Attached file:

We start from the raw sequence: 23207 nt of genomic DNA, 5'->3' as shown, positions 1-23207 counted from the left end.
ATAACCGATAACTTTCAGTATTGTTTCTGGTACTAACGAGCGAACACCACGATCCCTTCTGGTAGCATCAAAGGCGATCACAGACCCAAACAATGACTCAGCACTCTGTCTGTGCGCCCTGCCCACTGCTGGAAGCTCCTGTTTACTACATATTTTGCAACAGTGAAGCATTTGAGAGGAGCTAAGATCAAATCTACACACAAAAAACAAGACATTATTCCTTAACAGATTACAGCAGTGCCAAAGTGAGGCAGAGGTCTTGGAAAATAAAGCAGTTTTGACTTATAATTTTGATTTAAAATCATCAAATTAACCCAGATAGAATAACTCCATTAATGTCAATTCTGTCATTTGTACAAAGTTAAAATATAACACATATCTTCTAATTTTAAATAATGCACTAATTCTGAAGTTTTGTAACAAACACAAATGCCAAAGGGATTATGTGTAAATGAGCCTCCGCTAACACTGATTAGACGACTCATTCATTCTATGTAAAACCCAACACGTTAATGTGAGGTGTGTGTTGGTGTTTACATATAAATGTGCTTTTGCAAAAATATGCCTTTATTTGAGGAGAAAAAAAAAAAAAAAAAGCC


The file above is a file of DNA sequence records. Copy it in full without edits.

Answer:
We start from the raw sequence: 23207 nt of genomic DNA, 5'->3' as shown, positions 1-23207 counted from the left end.
ATAACCGATAACTTTCAGTATTGTTTCTGGTACTAACGAGCGAACACCACGATCCCTTCTGGTAGCATCAAAGGCGATCACAGACCCAAACAATGACTCAGCACTCTGTCTGTGCGCCCTGCCCACTGCTGGAAGCTCCTGTTTACTACATATTTTGCAACAGTGAAGCATTTGAGAGGAGCTAAGATCAAATCTACACACAAAAAACAAGACATTATTCCTTAACAGATTACAGCAGTGCCAAAGTGAGGCAGAGGTCTTGGAAAATAAAGCAGTTTTGACTTATAATTTTGATTTAAAATCATCAAATTAACCCAGATAGAATAACTCCATTAATGTCAATTCTGTCATTTGTACAAAGTTAAAATATAACACATATCTTCTAATTTTAAATAATGCACTAATTCTGAAGTTTTGTAACAAACACAAATGCCAAAGGGATTATGTGTAAATGAGCCTCCGCTAACACTGATTAGACGACTCATTCATTCTATGTAAAACCCAACACGTTAATGTGAGGTGTGTGTTGGTGTTTACATATAAATGTGCTTTTGCAAAAATATGCCTTTATTTGAGGAGAAAAAAAAAAAAAAAAAGCC